Rat Man of Paris

(Literary Masterpieces, Volume 9)

The Rat Man of the title of Paul West’s novel has spent many years as an eccentric wandering the boulevards of Paris exposing a rat to passersby. Often the rat is alive, sometimes fake, and sometimes Poulsifer (the Rat Man) uses his dead mother’s fox fur. He and Madame R., his stepmother, were the only survivors of the World War II massacre of their village in west central France by the occupying German army. A dollhouse and his mother’s fox fur are the only possessions which Rat Man retains from the destruction of the village. He houses his current rat in the former, in his small, dilapidated room on the Street of the Cat Who Fishes. Making his living at odd jobs and with the money which the audience of his act on the boulevard gives him, Rat Man is inviting, as it were, a meaningful destiny to occur in his life, and as bait he offers the shocking bits and pieces of his history as a refugee, the victim of inhuman forces which robbed him of the origin embodied in his parents and of the social tradition embodied by his village. He preserves the symbols of such a background—the dollhouse and fox fur, and the memories of the massacre itself, including newspaper clippings of the subsequent capture and trial of some of the German soldiers responsible for it—but these symbols belong only to his feeling of being disconnected, not to an external system of value such as civilization itself, and are thereby merely vividly poetic, intensely personal. He offers these symbolic fragments as a kind of sinister joke to the human community that surrounds rather than includes him, in much the same way that he once presented to others the human bones salvaged from the warplanes which he helped dredge up from the waters where they had gone down.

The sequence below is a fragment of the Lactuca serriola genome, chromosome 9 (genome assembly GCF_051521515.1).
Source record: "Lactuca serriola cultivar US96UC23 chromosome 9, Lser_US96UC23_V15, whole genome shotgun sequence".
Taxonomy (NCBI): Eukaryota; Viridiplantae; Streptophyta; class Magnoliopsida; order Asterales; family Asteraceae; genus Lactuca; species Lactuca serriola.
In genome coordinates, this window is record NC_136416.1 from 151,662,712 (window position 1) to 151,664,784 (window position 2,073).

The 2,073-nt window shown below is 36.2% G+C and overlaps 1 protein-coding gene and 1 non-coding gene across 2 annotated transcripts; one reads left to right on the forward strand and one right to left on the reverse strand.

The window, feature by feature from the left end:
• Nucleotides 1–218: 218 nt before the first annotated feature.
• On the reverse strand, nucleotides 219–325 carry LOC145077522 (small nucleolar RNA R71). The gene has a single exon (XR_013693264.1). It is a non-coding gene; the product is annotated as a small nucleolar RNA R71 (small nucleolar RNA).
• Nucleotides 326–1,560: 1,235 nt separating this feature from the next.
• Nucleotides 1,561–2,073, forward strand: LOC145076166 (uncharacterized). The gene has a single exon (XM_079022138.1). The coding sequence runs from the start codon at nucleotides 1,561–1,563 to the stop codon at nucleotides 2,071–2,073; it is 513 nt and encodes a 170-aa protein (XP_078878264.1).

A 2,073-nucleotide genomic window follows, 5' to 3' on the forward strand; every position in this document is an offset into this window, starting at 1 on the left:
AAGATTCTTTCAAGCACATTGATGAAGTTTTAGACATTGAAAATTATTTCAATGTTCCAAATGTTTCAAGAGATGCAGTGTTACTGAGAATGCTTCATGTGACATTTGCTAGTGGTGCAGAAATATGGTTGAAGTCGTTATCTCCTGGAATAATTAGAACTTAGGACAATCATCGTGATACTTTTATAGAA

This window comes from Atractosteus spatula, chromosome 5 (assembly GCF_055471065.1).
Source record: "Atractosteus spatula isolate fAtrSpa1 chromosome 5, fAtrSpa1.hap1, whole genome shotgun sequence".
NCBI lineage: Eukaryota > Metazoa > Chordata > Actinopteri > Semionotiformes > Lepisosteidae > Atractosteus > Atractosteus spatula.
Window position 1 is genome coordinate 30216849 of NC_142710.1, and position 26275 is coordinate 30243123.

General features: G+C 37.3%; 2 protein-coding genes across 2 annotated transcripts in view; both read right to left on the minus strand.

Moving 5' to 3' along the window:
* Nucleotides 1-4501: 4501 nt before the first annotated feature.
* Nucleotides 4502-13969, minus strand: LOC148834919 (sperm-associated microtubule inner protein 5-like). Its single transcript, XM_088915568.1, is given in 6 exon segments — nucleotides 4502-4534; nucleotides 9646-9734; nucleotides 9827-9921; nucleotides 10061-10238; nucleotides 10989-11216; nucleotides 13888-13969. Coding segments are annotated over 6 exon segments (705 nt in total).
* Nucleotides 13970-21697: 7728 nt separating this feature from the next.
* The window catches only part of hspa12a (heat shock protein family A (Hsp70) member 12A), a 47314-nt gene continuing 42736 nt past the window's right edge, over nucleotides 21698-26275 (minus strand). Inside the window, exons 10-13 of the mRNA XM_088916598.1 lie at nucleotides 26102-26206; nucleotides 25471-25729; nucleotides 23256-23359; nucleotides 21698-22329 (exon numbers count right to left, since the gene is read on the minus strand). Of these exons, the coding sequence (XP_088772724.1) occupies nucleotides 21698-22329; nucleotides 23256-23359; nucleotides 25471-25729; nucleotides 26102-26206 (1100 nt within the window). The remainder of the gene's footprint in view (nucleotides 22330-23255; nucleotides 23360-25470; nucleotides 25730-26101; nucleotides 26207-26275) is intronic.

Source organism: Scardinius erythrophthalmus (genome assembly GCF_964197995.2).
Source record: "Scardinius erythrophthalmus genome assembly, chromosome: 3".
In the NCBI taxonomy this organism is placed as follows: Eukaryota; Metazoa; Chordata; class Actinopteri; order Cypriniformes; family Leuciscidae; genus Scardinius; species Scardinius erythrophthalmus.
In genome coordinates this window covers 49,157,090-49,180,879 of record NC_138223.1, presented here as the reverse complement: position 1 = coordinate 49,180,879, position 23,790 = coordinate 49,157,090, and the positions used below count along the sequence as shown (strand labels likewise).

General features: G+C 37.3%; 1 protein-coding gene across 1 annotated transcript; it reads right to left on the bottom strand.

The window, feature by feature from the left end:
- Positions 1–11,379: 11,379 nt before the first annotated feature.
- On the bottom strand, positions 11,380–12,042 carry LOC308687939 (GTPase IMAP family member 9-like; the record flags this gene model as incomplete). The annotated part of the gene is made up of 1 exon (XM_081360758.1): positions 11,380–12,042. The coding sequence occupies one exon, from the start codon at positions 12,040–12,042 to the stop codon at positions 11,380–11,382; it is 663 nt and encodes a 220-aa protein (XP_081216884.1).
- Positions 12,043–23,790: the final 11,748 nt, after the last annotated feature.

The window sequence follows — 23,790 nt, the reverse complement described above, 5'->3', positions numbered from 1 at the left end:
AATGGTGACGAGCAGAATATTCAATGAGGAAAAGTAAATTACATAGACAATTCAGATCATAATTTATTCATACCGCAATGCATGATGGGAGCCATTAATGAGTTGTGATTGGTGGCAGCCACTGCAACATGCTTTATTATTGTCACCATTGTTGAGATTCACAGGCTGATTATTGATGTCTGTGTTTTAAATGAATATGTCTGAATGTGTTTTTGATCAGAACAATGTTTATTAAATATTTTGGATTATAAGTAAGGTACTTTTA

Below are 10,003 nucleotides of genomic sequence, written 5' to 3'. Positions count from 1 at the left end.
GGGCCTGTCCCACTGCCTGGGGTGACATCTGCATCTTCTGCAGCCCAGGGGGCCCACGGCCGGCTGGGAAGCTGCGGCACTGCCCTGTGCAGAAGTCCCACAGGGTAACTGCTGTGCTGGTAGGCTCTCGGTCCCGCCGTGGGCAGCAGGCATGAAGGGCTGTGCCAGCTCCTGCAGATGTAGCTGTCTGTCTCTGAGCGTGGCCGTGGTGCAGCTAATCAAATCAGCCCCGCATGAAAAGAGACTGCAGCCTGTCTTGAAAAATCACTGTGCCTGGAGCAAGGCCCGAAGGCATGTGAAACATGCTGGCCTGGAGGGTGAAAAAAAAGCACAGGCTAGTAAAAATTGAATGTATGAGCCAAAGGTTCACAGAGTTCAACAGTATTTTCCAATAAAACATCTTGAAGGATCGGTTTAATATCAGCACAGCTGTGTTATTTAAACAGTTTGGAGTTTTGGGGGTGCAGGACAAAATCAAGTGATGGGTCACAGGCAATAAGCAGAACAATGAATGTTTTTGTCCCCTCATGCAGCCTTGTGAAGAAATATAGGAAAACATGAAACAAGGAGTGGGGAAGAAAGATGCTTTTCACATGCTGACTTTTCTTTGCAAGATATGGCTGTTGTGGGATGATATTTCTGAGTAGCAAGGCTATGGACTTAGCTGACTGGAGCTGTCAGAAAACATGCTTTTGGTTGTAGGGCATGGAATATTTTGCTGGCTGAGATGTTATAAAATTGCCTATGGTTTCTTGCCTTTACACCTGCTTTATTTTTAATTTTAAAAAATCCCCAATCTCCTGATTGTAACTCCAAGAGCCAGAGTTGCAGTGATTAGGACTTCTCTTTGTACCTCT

This eccentric exhibitionist is the Rat Man whom Sharli Bandol meets one day while she is eating at a sidewalk café. She is a young high school teacher, and she is too tired at the time to be either amused or repelled by Rat Man’s antics. She simply accepts him. She is interested, curious, and soon they strike up an acquaintance that leads to an affair before long. They take to parking off the road at the end of the runway at Orly airport and watching the jets land. They picnic there, and Sharli pieces together the imaginings of Poussif (her diminutive for Rat Man’s real name). He dreams of going to a sunny climate far away; he is, in fact, good with living things—not only the rats and spiders in his dollhouse but also the small tree in Sharli’s patio. If the objects he comes in contact with are like toys to him, he can still lavish much care on them.

Sharli finds that Poussif is still in many ways a baby and that he brings out the motherliness in her. She is eager to bring him up, to help him make a more organic and systematic connection with the world than the tenuous one he maintains with his playacting and his unpredictable imagination. He begins to spend much of his time in her apartment, and she gets him to tell her class about his life as the Rat Man. To an extent, Poussif is one of her students himself; she must even guide him in sex, to which he brings the diffidence of a preoccupied adult and the energy of a teenager. She is patient, if sometimes frustrated, regarding his elusive personality, for though he is close to her, and there is empathy between them, he is also far away in his own world. He is, in short, a displaced person whose identity consists in not having one, whose trust remains as slippery as it is naïve.

Besides Sharli, the second event that occurs to Poussif by way of drawing together the fragments of his character is the capture of Klaus Barbie, the Nazi “Butcher of Lyon,” in South America and his subsequent imprisonment in France. In Poussif’s mind, Barbie is the man responsible for the village massacre that Poussif escaped, and Rat Man is so...

(The entire section is 1574 words.)


(Critical Guide to British Fiction)

The Atlantic. Review. CCLVII (March, 1986), p. 111.

The New Yorker. Review. LXII (March 24, 1986), p. 124.

Newsweek. Review. CVII (March 10, 1986), p. 76.

Quill and Quire. Review. LII (April, 1986), p. 41.

Sinkler, Rebecca Pepper. “Writing in the Afterglow of World War II,” in The New York Times Book Review. XCI (February 16, 1986), p. 3.